By its own admission, Facebook has a Myanmar problem. Social media users in the country used the platform to incite violence against the Rohingya, a mostly Muslim minority group in the Buddhist-majority country. In 2017, hundreds of thousands were displaced, thousands were killed, and hundreds of villages were burned to the ground. It was, the United Nations said, “a textbook example of ethnic cleansing.”
After facing months of criticism for its role in the crisis, Facebook acknowledged that it had been too slow to respond to inflammatory posts. In 2018, it commissioned an independent assessment of its human rights impact in Myanmar, which found that Facebook hadn’t done enough to prevent users on its platform from inciting violence. The company said it “can and should do more” on that front and agreed “on the value of publishing more data on our enforcement efforts in Myanmar.” And it removed several users with links to the military, including its commander-in-chief.
Now the social media giant is making another effort to prove its remorse: It’s banning four insurgent groups it has classified as “dangerous organizations,” according to a statement issued Tuesday. That could be seen as a welcome sign that the company is committed to being more proactive in Myanmar — the groups it singled out have clashed with the country’s military, displaced thousands of civilians, and refused to sign a ceasefire agreement, Reuters reports. But some local human rights groups and critics are already objecting to Facebook’s choice of these groups, saying it’s arbitrary at best and harmful at worst.
One thing’s for sure: Facebook’s attempt at corrective action is too little, too late for the Rohingya who suffered murder, gang rape, and forced migration partly as a result of the company’s inaction.
Facebook’s role in the Rohingya tragedy has amplified a broader set of worries about the harmful impact social media can have on societies. In particular, the past couple years have seen mounting concern over the way Facebook gives right-wing politicians and authoritarian governments a leg up: by offering them a vast platform where they can demonize a minority group, it enables them to fuel a population’s fear so it’ll rally to them for protection.
The Rohingya crisis is another example of how easily social media can be coopted by bad actors who want to gin up violence against vulnerable people. And it raises questions about how much responsibility tech companies bear for these ill effects.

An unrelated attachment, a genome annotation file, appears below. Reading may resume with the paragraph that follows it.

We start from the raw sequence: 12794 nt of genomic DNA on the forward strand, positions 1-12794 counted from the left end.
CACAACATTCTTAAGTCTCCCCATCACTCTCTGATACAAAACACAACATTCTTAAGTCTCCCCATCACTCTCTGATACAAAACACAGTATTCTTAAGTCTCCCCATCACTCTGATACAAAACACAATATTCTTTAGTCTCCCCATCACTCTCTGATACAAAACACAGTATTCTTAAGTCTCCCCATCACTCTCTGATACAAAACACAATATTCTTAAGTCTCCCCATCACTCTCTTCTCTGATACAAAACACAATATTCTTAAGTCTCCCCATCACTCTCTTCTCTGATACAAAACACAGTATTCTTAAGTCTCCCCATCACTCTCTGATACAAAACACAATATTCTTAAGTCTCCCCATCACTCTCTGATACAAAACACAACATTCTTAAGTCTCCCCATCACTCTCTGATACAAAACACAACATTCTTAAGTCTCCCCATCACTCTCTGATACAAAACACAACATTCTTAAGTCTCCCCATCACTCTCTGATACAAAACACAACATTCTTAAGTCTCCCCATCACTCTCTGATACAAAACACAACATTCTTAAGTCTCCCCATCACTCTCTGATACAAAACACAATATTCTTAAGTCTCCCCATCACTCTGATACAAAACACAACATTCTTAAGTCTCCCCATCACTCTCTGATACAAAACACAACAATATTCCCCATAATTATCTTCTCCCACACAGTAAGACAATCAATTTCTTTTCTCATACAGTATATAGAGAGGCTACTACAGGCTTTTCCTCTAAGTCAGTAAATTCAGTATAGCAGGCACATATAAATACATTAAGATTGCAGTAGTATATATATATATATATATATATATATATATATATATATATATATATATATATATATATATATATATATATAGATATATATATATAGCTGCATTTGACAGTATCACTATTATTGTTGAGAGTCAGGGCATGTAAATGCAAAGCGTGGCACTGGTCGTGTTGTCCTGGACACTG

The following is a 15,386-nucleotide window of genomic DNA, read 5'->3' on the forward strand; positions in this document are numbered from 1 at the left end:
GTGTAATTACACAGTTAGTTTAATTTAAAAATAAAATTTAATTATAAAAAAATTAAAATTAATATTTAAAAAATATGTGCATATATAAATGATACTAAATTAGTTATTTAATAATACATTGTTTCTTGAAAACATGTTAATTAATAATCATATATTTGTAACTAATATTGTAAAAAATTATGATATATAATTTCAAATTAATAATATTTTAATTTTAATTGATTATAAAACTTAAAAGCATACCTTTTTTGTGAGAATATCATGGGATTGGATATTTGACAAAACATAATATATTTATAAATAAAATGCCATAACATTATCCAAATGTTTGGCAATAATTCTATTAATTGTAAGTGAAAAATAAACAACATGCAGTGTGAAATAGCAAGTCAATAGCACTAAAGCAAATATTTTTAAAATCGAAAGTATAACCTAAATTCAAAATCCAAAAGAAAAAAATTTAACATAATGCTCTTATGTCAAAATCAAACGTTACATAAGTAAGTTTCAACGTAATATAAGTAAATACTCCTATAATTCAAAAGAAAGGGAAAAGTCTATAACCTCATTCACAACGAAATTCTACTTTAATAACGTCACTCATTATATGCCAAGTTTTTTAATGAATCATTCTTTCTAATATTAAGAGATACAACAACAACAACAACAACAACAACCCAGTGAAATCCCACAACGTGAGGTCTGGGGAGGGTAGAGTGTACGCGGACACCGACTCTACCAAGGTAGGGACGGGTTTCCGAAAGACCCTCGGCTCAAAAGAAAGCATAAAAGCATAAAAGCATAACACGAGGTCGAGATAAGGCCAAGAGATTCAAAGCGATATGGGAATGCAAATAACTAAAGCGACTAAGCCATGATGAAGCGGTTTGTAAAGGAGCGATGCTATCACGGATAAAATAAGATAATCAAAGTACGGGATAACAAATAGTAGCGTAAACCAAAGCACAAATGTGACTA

What went wrong in Myanmar?
The persecution of Rohingya in Myanmar dates back at least as far as the British colonial era, with bouts of intense violence erupting periodically since then. Buddhist citizens today tend to view Rohingya as foreigners with separatist aspirations who pose a risk to the ethnic and religious identity of the country. Some fear the perceived threat of “Islamization.”
Tensions boiled over in August 2017, when the Myanmar military cracked down on the whole Rohingya population after some Rohingya insurgents attacked government forces. Military personnel as well as nationalistic Buddhist monks and laypeople had long been spreading anti-Rohingya rumors on Facebook, including fake news about the rape of a Buddhist woman by a Muslim man.
The rumors fueled widespread violence. More than 43,000 parents were reported missing and presumed dead, though no one knows the exact death toll, and more than 700,000 Rohingya left Myanmar in the space of a year. Most fled across the border into Bangladesh, where 1 million Rohingya now live in refugee camps.
In 2018, Facebook banned many users in Myanmar from the platform. In an interview with Vox’s Ezra Klein, the social media network’s CEO, Mark Zuckerberg, said his company takes the issues in that country “really seriously.”
This problem isn’t limited to Myanmar: Facebook has been accused of enabling hate speech and violence in other countries, like Sri Lanka and the Philippines. But it’s taken on a special urgency in Myanmar, where military dictatorship and censorship are not-too-distant memories, digital literacy is low, and Facebook is so ubiquitous that people routinely confuse it for the entirety of the internet. Their smartphones come with Facebook preinstalled and it’s often their only news source.